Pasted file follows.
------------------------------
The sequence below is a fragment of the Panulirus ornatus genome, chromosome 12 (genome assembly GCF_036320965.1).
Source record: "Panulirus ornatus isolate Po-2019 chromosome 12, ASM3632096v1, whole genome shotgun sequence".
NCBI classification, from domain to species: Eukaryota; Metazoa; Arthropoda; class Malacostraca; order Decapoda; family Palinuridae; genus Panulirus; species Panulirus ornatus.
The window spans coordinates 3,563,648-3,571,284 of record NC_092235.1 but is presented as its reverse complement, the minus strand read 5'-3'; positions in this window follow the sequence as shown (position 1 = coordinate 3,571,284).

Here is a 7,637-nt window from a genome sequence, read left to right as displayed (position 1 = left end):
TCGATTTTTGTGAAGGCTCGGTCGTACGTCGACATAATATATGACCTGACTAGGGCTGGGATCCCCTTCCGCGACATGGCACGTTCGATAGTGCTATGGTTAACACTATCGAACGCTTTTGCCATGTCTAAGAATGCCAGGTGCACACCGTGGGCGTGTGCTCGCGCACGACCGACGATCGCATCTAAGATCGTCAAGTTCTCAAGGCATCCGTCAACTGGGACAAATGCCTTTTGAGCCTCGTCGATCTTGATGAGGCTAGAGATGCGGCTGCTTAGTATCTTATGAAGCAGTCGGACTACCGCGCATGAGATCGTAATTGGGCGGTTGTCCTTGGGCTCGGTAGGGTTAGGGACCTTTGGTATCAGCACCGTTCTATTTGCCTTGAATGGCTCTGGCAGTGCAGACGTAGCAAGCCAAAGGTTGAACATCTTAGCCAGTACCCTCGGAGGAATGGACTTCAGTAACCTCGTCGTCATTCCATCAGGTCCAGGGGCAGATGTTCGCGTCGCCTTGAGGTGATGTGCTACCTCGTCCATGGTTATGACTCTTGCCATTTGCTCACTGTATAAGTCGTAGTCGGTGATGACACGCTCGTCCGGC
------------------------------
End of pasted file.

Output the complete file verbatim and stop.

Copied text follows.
The sequence below is a fragment of the Panulirus ornatus genome, chromosome 12 (genome assembly GCF_036320965.1).
Source record: "Panulirus ornatus isolate Po-2019 chromosome 12, ASM3632096v1, whole genome shotgun sequence".
NCBI classification, from domain to species: Eukaryota; Metazoa; Arthropoda; class Malacostraca; order Decapoda; family Palinuridae; genus Panulirus; species Panulirus ornatus.
The window spans coordinates 3,563,648-3,571,284 of record NC_092235.1 but is presented as its reverse complement, the minus strand read 5'-3'; positions in this window follow the sequence as shown (position 1 = coordinate 3,571,284).

Here is a 7,637-nt window from a genome sequence, read left to right as displayed (position 1 = left end):
TCGATTTTTGTGAAGGCTCGGTCGTACGTCGACATAATATATGACCTGACTAGGGCTGGGATCCCCTTCCGCGACATGGCACGTTCGATAGTGCTATGGTTAACACTATCGAACGCTTTTGCCATGTCTAAGAATGCCAGGTGCACACCGTGGGCGTGTGCTCGCGCACGACCGACGATCGCATCTAAGATCGTCAAGTTCTCAAGGCATCCGTCAACTGGGACAAATGCCTTTTGAGCCTCGTCGATCTTGATGAGGCTAGAGATGCGGCTGCTTAGTATCTTATGAAGCAGTCGGACTACCGCGCATGAGATCGTAATTGGGCGGTTGTCCTTGGGCTCGGTAGGGTTAGGGACCTTTGGTATCAGCACCGTTCTATTTGCCTTGAATGGCTCTGGCAGTGCAGACGTAGCAAGCCAAAGGTTGAACATCTTAGCCAGTACCCTCGGAGGAATGGACTTCAGTAACCTCGTCGTCATTCCATCAGGTCCAGGGGCAGATGTTCGCGTCGCCTTGAGGTGATGTGCTACCTCGTCCATGGTTATGACTCTTGCCATTTGCTCACTGTATAAGTCGTAGTCGGTGATGACACGCTCGTCCGGC